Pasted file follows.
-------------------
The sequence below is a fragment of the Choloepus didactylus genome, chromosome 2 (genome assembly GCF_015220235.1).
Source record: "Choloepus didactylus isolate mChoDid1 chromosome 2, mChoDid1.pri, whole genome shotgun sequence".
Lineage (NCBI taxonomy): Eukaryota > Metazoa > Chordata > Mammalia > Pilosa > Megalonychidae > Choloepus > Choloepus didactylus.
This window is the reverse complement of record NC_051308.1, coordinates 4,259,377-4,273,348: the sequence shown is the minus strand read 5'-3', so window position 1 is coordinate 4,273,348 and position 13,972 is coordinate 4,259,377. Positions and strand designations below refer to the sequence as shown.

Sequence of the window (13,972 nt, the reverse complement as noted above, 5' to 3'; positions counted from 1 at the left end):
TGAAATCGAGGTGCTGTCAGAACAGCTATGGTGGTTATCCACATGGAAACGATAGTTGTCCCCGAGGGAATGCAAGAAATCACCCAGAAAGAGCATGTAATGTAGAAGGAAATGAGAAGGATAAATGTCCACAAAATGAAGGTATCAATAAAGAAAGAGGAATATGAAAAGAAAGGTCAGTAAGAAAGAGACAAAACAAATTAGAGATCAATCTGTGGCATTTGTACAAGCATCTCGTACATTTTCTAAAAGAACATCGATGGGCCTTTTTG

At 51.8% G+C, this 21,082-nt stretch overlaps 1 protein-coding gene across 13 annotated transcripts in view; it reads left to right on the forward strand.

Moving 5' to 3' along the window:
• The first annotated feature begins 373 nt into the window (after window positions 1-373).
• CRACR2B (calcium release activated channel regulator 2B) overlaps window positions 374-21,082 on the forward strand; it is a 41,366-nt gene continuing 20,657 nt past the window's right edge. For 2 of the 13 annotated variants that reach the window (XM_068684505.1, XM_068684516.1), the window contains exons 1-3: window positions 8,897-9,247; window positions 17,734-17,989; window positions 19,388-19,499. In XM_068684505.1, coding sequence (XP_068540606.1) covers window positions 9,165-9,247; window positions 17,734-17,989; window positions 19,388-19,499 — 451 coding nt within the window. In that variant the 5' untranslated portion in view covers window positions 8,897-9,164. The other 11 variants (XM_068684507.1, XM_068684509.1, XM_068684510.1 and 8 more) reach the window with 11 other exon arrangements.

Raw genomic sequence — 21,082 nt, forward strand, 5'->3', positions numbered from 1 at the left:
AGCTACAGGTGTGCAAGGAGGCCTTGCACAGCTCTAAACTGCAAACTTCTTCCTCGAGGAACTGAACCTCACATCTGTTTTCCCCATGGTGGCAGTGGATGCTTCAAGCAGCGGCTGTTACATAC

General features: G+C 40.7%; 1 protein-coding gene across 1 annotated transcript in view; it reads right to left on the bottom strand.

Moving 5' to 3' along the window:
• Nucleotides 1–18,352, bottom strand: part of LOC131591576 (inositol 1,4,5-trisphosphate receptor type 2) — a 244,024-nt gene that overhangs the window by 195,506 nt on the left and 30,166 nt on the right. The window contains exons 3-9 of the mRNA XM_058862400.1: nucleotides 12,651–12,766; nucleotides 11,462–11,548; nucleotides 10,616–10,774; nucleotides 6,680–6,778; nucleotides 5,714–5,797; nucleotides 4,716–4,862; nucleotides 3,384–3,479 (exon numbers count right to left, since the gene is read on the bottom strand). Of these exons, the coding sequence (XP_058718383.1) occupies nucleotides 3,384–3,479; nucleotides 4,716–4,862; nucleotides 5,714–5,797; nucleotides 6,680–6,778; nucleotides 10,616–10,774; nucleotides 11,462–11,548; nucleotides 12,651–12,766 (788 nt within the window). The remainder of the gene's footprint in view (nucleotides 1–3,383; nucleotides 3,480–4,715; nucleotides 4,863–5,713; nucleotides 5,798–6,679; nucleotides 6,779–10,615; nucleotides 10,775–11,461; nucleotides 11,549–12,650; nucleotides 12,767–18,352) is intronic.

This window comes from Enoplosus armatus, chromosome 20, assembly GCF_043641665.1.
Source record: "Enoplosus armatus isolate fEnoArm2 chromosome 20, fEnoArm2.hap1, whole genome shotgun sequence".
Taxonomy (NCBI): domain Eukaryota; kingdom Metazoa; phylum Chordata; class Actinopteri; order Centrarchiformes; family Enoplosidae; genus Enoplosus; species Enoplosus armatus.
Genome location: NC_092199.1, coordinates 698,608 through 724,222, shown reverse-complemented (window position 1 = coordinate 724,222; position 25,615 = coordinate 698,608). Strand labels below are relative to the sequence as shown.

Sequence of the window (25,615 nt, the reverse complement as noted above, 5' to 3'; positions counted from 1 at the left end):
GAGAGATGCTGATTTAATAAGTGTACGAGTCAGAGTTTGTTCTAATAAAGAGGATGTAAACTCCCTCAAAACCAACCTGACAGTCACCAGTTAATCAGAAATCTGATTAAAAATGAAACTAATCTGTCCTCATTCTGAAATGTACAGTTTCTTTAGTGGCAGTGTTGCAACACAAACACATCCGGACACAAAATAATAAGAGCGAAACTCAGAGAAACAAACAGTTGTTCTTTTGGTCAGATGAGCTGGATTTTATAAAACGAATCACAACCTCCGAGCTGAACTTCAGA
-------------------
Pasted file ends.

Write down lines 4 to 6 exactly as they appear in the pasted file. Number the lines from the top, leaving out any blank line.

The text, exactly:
This window is the reverse complement of record NC_051308.1, coordinates 4,259,377-4,273,348: the sequence shown is the minus strand read 5'-3', so window position 1 is coordinate 4,273,348 and position 13,972 is coordinate 4,259,377. Positions and strand designations below refer to the sequence as shown.

Sequence of the window (13,972 nt, the reverse complement as noted above, 5' to 3'; positions counted from 1 at the left end):
TGAAATCGAGGTGCTGTCAGAACAGCTATGGTGGTTATCCACATGGAAACGATAGTTGTCCCCGAGGGAATGCAAGAAATCACCCAGAAAGAGCATGTAATGTAGAAGGAAATGAGAAGGATAAATGTCCACAAAATGAAGGTATCAATAAAGAAAGAGGAATATGAAAAGAAAGGTCAGTAAGAAAGAGACAAAACAAATTAGAGATCAATCTGTGGCATTTGTACAAGCATCTCGTACATTTTCTAAAAGAACATCGATGGGCCTTTTTG